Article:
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Osgoode Hall Law Journal

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Article

Abstract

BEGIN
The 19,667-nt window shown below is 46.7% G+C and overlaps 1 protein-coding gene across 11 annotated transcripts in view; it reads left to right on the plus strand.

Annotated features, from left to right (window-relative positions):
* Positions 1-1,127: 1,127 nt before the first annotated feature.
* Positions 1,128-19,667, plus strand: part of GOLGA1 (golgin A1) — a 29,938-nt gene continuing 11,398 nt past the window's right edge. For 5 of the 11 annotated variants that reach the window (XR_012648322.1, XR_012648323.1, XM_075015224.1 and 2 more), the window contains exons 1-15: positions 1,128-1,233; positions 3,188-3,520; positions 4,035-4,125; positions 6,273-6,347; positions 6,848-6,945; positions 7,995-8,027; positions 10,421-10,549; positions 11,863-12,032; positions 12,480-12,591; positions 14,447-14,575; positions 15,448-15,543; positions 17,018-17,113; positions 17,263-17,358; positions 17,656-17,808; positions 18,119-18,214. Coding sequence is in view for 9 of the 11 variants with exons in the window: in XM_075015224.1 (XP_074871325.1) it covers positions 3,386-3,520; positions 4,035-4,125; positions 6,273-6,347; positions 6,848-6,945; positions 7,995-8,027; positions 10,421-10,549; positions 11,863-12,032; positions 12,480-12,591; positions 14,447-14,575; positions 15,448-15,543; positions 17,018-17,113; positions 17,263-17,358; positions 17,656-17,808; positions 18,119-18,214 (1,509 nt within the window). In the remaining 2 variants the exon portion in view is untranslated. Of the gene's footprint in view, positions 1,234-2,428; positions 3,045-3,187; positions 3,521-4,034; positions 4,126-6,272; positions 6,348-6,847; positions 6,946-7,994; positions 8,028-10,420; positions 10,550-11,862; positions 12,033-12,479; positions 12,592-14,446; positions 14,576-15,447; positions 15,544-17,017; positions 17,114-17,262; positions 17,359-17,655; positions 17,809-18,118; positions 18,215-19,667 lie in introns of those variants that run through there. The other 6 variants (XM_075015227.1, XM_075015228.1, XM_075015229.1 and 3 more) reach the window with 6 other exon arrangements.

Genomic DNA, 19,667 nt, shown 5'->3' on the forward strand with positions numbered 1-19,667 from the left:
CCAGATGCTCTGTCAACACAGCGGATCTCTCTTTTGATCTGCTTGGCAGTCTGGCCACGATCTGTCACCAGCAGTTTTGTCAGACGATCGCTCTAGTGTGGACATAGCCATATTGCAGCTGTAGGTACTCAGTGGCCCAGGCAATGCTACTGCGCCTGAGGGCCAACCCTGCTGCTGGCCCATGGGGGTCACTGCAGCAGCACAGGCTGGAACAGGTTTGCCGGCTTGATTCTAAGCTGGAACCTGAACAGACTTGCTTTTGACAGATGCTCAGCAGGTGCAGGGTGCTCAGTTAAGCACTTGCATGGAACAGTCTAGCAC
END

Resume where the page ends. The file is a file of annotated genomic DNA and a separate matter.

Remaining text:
Under section 6 of the CJPTA, a court may hear a case for which it lacks territorial competence under the statute if it is satisfied that: (1) there is no other court outside the province in which the plaintiff can commence the proceeding; or (2) the commencement of the proceeding outside the province cannot reasonably be required. Courts in provinces that have not enacted the CJPTA have grafted a similar discretion on to the common law rules of jurisdiction. This article seeks to determine the intentions of the drafters of the CJPTA in providing for this power and to discuss how courts have attempted to define its scope so as not to subvert the basic approach to territorial competence taken in the CJPTA.

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